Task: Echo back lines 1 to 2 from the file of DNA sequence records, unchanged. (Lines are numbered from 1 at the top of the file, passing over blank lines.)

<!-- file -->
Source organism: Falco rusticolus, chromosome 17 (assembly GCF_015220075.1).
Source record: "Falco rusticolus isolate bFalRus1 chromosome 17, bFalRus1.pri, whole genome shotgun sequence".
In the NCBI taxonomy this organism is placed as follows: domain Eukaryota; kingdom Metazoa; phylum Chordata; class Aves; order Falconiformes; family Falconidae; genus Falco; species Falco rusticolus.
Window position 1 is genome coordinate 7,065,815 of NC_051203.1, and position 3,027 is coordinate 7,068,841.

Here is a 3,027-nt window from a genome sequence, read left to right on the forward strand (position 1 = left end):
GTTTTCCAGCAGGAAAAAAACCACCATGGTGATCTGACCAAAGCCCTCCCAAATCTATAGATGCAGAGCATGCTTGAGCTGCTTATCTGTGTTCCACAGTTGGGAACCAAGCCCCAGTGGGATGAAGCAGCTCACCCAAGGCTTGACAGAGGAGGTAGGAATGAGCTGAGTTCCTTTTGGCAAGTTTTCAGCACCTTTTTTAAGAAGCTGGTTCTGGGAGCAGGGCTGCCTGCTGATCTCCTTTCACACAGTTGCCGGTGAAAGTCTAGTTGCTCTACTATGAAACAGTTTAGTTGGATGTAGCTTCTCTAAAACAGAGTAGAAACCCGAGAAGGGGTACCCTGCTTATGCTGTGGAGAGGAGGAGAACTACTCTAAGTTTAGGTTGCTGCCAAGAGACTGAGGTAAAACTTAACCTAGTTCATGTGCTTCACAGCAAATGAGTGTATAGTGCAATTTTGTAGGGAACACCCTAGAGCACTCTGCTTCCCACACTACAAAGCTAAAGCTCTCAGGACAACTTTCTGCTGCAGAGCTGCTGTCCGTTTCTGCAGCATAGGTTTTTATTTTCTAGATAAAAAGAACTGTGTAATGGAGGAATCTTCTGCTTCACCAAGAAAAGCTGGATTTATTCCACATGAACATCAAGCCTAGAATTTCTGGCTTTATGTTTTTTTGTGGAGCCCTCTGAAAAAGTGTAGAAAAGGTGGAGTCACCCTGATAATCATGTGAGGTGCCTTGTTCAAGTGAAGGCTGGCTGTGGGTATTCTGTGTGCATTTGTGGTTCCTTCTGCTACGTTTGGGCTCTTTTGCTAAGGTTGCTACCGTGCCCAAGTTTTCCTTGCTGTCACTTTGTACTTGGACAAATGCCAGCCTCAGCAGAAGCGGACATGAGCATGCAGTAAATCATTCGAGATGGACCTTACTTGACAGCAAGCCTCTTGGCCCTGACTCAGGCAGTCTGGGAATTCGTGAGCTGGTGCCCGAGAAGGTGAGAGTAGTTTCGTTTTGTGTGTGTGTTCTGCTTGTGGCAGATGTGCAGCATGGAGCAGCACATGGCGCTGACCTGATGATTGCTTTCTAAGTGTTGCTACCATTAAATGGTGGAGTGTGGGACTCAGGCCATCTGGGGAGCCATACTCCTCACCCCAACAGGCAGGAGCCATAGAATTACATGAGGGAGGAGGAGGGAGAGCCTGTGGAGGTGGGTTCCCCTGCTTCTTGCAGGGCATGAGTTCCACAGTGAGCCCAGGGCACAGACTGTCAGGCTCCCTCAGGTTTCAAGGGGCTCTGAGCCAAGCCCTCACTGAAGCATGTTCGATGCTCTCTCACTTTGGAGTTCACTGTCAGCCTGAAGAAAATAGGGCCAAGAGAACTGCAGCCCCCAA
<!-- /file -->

Source organism: Falco rusticolus, chromosome 17 (assembly GCF_015220075.1).
Source record: "Falco rusticolus isolate bFalRus1 chromosome 17, bFalRus1.pri, whole genome shotgun sequence".